ANTALYA, Turkey — For nearly three months, protesters in Syria have repeatedly braved bullets to take to the streets, first demanding reforms and then the ouster of President Bashar al-Assad.
On Wednesday, the movement to transform Syria appeared to take a critical step forward in an unlikely spot: With this sunny beach resort town as a backdrop, about 300 Assad opponents gathered at a hotel to try to give structure and voice to a movement that has been leaderless and disparate.
Because most activists in Syria were prevented from attending the conference by security concerns, and given the history of squabbling within the exiled Syrian community, it was unclear whether the effort would succeed.
But it was significant that the government’s opponents were finally coming together to try to present a united front to a world that remains skeptical about the Syrian protest movement.
“These are people who could never have met in 100 years without pulling guns and knives,” said Amr Al-Azm, a Middle Eastern history professor and Syrian exile who was among the attendees. “That they are sitting in the same room talking in a civilized way is huge. If nothing else comes of this conference, that’s an important thing.”
For several days, the staging of the conference seemed in doubt as several leading figures — including activists in Syria — questioned its goals and motives. But as a consensus emerged over the goals, organizers expressed satisfaction that a diverse array of the forces opposing the government had showed up.
Lending credibility to the proceedings were several young protest organizers — including one still limping from a bullet wound — who managed to sneak into Turkey from Syria. The cyberactivists who distribute videos of the protests to the world were there, hunched over laptops and tweeting furiously. So too were members of the older generation of exiles, an eclectic assortment of academics, businessmen, leftists and liberals who have spent most of their lives abroad.
And finally, the graying veterans of the Muslim Brotherhood — who fled Syria after the last major uprising against the government three decades ago — turned up in force. They made sure their presence was noted by arriving late for the opening ceremony, noisily chanting “God is great.”
A high priority for attendees is the creation of a committee, to be elected Thursday, that can serve as the voice of the opposition in dealings with world powers, especially the United States. Despite more than 1,000 deaths resulting from the government’s campaign to suppress the protests, no world leaders have called for Assad’s departure. Activists say they are aware that fear of the unknown may be holding leaders back in Washington and elsewhere from criticizing Assad.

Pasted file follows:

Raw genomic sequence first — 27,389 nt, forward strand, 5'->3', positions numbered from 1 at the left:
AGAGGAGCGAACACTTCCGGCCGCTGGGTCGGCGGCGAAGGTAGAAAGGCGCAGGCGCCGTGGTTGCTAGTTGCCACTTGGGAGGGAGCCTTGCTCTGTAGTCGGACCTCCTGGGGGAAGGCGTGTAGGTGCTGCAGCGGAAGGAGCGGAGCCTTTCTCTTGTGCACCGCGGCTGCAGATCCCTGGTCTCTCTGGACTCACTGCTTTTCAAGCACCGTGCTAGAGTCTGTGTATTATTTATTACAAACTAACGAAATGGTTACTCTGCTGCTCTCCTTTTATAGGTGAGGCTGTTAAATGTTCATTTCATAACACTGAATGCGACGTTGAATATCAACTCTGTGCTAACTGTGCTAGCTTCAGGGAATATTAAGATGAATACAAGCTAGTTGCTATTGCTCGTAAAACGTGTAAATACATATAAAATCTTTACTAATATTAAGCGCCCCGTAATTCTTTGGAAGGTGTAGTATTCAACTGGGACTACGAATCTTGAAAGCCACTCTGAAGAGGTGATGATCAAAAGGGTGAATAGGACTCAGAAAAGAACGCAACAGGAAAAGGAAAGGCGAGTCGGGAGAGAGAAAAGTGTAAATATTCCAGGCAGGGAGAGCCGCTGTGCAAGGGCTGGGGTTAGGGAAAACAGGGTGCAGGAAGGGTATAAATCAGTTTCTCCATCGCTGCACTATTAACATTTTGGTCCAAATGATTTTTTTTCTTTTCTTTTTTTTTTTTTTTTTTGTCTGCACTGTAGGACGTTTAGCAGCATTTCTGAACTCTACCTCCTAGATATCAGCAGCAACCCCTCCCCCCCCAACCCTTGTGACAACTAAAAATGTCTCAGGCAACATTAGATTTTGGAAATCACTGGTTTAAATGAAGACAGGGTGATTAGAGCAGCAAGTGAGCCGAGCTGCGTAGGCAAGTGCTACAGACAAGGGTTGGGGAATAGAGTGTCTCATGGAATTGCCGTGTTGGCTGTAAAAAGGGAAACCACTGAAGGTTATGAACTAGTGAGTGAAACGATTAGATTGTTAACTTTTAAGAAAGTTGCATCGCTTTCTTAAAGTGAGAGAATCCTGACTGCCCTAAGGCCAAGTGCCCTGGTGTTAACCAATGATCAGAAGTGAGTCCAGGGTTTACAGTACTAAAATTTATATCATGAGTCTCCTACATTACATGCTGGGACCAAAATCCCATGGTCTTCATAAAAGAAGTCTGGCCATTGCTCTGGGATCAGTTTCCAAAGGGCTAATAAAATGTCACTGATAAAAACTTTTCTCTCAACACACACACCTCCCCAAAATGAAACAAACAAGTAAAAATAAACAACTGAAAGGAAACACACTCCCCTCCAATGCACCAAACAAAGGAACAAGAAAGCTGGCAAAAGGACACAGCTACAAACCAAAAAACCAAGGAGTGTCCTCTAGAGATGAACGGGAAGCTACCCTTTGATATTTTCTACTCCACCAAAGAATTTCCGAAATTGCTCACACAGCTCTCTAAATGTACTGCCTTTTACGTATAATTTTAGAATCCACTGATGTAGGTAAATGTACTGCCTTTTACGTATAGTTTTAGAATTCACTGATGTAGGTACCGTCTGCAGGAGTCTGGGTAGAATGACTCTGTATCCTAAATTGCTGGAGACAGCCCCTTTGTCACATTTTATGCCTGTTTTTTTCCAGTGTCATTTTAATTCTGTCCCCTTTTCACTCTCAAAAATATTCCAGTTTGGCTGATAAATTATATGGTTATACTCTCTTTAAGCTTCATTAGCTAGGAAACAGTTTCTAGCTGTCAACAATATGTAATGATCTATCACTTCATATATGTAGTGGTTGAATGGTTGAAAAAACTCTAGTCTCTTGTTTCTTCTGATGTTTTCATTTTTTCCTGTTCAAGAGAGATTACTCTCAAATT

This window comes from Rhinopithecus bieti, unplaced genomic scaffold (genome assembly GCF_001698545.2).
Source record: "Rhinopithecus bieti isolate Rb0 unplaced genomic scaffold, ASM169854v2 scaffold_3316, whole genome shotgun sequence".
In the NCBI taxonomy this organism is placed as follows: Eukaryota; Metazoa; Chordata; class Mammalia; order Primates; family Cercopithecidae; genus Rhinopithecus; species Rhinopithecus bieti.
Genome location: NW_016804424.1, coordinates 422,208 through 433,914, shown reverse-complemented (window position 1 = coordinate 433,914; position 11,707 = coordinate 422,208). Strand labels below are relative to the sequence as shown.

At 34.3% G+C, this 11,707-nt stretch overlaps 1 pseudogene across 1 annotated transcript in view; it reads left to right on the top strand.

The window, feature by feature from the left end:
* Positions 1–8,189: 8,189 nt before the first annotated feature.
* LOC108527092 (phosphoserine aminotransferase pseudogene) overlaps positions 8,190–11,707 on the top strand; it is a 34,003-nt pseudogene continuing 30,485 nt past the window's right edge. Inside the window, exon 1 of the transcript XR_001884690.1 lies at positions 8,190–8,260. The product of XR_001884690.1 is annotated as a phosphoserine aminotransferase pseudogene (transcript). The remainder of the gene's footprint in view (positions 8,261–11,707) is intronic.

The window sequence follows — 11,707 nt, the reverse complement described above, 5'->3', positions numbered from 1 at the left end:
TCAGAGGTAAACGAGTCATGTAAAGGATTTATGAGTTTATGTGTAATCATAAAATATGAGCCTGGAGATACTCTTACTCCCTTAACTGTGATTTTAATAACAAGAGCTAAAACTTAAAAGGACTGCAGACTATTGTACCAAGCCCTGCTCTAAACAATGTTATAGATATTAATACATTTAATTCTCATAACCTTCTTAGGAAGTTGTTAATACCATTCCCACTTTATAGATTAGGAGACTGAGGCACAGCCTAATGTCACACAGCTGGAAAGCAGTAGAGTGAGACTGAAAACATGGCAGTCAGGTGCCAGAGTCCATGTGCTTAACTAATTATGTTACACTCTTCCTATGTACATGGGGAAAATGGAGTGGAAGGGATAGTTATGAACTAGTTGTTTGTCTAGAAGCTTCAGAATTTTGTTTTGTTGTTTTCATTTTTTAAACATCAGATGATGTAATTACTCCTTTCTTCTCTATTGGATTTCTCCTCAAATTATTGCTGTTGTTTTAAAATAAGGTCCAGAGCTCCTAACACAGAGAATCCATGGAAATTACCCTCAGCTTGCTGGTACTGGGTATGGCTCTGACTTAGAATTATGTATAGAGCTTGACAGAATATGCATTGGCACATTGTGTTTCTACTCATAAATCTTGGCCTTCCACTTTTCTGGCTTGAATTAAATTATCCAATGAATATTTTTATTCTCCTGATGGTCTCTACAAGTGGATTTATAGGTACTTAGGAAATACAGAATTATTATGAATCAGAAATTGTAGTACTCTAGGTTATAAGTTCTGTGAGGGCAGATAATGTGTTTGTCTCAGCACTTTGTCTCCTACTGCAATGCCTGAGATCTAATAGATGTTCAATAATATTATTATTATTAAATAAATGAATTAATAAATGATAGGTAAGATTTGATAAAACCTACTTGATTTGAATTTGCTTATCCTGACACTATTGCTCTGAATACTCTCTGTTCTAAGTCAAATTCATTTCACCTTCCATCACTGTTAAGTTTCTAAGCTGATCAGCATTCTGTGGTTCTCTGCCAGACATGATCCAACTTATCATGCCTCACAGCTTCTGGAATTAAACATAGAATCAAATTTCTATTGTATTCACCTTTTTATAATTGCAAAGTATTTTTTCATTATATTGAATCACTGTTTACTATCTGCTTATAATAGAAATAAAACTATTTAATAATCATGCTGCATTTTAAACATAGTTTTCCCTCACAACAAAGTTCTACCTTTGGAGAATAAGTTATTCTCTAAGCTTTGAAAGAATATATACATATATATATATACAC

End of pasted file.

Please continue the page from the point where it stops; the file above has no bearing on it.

President Obama has condemned the Syrian government’s use of violence and has called for Assad to embrace reforms or step aside. That stance differs from the one the United States has taken in Libya, where the U.S. military has participated in a NATO-led bombing campaign and provided critical support to rebel forces.
“We have to show the world that the Syrian opposition is organized and is ready to present an alternative,” said Molham al-Drobi, head of the Muslim Brotherhood delegation.
Not on the agenda for the conference is the formation of any kind of structure that will resemble a government in exile.
Nor do the delegates want the committee to assume leadership of the revolt on behalf of those protesting inside Syria. “This uprising is leaderless. No one can speak on behalf of the revolution,” said Radwan Ziadeh, one of the organizers and director of the Washington-based Syrian Center for Political and Strategic Studies.
One top priority for the conference is to formulate a road map for the departure of Assad, a goal everyone can agree on. Most delegates seem to pin their hopes on a split within the army, but they are vague about how to bring that about.
Activists in Syria were suspicious at first that some of the opposition exiles would advocate negotiations with Assad, something protesters long ago rejected. But after delegates jumped on chairs and chanted, “The people want to topple the regime!” during the welcoming reception, those concerns apparently dissipated.
The conference does not aim to offer prescriptions for what a post-Assad Syria would look like.
Many secular activists expressed concerns at the strong showing of the Muslim Brotherhood, even though Brotherhood leaders said they would not seek a prominent role on the committee.
Some Kurdish groups boycotted, and a scuffle in the hallway between an Arab and a Kurdish delegate highlighted the tensions that could erupt among Syria’s diverse religious and ethnic constituencies if the minority Allawite-led government falls. Some delegates pointed fingers and whispered that others were beholden to the government, or perhaps affiliated with the loathed former vice president Abdul Halim Khaddam, who fell out with Assad in 2005 but was not invited to attend.
With expectations set low, some were declaring the event a success. Osama al-Samman, 25, a cyberactivist who runs an operation set up to disseminate protest videos, said he originally attended only to send reports on the conference back to the activist network inside Syria. But he ultimately decided to join as a delegate.
“My two criteria for success are that the conference supports the revolutionaries inside Syria and that it calls for the fall of Assad,” he said. “That has been achieved. Anything else is a bonus.”